Curiously the BNFC report of the 1863 excursion says little of interest about the White Limestone – “curiously” because Tate was essentially a stratigrapher and palaeontologist and is credited by Fletcher with “the first major attempt to correlate the faunal sequence of the Cretaceous of Ireland with its counterpart in Britain”. It was Tate (on The correlation of the Cretaceous formations of the north-east of Ireland, Quarterly Journal of the Geological Society of London, Volume 21, 1865) who proposed the name Hibernian Greensand for the formation below the Ulster White Limestone Formation – the name still current for the strata below the White Limestone in Ireland. Clearly the modern BNFC stands on giant’s shoulders!


Leaving the quarry where the upper members of the White Limestone Formation are exposed, the 2013 excursionists walked through the pedestrian underpass beneath the Larne railway line to examine the lowest Limestone members exposed on the sandy foreshore at the western end of Whitehead beach. The basal Cloghfin Sponge Beds Member is only 1.47m thick and consists of three beds: Bed A (“cobbly cemented arenaceous glauconitic limestone"), Bed B (“Evenly bedded arenaceous glauconitic limestone”) and bed C (“Irregularly bedded hard glauconitic limestone”). These are all easily recognised in the Plate 1 photograph of Fletcher’s paper. The outcrop photographed is readily identified near the exit from the railway subway but, sadly since this is essentially the type locality for the Cloghfin Member, Bed C has largely been covered with concrete since it was photographed by Fletcher. The concrete has been used essentially to protect the rock beneath the railway line from marine erosion. We found some sponge pseuodomorphs in the Cloghfin Member and numerous belemnites in the succeeding Galboly, Cloghastucan and Creggan Chalk Members (accounting for some 11 metres of the succession exposed on the beach).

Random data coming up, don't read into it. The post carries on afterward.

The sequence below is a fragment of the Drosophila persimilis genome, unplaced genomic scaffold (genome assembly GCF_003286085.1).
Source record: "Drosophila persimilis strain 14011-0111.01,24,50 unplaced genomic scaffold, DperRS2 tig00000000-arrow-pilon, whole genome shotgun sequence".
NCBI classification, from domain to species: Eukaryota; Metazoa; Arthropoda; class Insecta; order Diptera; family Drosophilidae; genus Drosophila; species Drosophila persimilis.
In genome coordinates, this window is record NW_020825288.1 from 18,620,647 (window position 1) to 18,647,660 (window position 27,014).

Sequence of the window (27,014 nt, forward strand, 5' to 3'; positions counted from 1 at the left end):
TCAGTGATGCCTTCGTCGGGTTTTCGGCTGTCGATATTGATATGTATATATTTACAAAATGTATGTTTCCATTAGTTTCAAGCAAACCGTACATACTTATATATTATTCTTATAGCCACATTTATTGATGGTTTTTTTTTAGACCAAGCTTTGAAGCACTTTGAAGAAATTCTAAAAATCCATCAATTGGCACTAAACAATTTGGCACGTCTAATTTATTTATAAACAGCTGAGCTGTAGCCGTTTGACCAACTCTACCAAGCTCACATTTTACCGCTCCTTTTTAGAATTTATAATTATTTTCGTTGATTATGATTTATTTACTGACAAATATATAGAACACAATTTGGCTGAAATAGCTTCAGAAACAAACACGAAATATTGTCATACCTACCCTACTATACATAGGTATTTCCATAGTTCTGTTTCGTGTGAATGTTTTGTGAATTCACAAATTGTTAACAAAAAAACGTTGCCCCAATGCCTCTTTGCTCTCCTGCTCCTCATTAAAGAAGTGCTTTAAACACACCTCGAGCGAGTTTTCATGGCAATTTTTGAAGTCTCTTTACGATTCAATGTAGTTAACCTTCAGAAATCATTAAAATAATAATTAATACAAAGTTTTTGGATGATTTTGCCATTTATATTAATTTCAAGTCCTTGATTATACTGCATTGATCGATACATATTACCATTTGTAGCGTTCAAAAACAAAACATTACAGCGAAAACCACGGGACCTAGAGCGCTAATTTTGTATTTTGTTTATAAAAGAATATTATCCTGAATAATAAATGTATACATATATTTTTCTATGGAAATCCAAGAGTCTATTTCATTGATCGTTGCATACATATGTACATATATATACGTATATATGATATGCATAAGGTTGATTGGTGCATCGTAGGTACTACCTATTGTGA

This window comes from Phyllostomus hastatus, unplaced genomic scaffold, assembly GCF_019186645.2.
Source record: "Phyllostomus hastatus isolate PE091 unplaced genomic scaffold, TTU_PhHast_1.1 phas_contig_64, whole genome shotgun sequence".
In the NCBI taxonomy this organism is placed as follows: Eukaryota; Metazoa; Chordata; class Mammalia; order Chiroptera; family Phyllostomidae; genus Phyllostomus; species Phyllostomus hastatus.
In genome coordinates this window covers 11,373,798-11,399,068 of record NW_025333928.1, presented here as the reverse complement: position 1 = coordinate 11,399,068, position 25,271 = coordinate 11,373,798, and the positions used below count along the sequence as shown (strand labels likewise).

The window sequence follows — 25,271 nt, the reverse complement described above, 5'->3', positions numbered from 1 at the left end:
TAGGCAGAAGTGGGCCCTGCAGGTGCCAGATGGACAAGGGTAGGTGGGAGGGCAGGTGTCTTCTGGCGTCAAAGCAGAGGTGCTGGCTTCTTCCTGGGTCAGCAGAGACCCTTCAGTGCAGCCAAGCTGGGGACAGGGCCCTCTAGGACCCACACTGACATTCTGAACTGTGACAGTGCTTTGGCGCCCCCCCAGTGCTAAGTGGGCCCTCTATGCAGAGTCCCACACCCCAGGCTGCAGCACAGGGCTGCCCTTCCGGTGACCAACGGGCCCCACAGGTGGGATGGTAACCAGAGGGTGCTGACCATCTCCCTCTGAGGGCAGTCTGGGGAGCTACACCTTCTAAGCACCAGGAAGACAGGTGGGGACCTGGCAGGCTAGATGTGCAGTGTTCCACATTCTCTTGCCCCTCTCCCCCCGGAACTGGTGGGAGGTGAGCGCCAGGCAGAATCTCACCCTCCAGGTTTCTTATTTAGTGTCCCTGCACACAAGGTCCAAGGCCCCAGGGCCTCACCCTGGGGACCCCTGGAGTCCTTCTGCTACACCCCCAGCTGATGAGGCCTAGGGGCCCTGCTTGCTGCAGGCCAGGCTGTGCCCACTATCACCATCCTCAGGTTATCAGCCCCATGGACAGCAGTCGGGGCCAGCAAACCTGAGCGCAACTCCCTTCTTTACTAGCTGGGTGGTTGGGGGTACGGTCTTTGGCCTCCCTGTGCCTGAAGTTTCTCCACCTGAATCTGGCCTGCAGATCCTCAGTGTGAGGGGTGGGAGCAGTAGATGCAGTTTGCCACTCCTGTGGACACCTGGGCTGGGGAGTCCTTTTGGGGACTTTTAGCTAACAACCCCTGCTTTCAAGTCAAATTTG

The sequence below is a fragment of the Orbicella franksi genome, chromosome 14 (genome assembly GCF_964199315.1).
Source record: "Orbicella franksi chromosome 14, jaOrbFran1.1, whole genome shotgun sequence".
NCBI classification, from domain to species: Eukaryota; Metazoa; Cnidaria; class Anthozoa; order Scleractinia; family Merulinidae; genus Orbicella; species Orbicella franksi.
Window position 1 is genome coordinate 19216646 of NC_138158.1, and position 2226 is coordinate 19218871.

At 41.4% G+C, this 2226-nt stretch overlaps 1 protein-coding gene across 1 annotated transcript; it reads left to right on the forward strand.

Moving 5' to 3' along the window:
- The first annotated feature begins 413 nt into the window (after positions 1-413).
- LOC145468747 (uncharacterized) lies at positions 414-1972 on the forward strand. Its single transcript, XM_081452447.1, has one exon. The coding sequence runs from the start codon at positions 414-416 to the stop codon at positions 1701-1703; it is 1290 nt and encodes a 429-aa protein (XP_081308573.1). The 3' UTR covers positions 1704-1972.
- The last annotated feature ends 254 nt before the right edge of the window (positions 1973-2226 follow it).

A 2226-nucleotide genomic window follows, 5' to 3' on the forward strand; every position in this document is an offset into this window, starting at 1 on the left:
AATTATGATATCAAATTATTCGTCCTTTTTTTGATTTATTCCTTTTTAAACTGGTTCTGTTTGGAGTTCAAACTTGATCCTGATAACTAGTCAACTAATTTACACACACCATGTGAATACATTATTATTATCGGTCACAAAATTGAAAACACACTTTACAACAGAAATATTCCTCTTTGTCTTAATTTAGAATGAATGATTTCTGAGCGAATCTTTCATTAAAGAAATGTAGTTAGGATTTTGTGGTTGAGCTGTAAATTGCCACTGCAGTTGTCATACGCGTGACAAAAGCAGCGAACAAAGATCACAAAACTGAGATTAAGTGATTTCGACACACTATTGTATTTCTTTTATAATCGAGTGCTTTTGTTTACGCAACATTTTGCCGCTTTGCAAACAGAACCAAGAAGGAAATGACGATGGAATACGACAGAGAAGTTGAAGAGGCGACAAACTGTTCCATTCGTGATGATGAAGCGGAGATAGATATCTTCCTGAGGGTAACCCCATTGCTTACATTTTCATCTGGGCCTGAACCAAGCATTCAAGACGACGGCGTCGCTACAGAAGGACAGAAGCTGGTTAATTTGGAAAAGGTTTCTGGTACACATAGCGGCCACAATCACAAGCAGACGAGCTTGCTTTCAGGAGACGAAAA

The party then returned to Whitehead Station and split into two groups. The smaller and more enthusiastic group walked to Black Head to examine the basalts and the excellent pipe amygdales at that locality. It appears that our fit and hardy predecessors on the 1863 excursion walked well beyond Black Head toward the Gobbins! The larger 2013 group were seduced by coffee, tea and a nostalgic train journey on the premises of the Railway Preservation Society in Whitehead.


Bernard Anderson


Essential White Limestone Reference:

Fletcher, T.P. 1977. Lithostratigraphy of the Chalk (Ulster White Limestone Formation) in Northern Ireland. 

Report of the Institute of Geological Sciences, 77/24.


Zoology

We were also lucky with the weather as we recreated the trip to Whitehead by train. At Yorkgate Station a Green-veined White (Pieris napi) was spotted perched on the grass at the side of the tracks.

At Whitehead Quarry were the growth of vegetation makes it almost impassable, we managed to spot 1 Large White (Pieris brassicae), 2 Ringlets (Aphantopus hyperantus), 1 Small White (Pieris rapae), 4 Small Tortoiseshells (Aglais urticae) and 1 Six-spot Burnet (Zygaena filipendulae), a dayflying moth.

As we walked round the area we also spotted some Common Carder bumble bees (Bombus pascorum), White-tailed bumblebees (Bombus lucorum), and Buff-tailed bumblebees (Bombus terrestris).

It would be interesting to compare the sightings 150 years ago however the climate has so much effect on what may be flying and the general flora has changed so much it would not be a fair comparison.

Pamela Thomlinson

 
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Columnar basalt columns at Whitehead Quarry

Small Tortoiseshell (Aglais urticae)

Green Veined White (Pieris napi)

Six spot Burnet

(Zygaena filipendulae)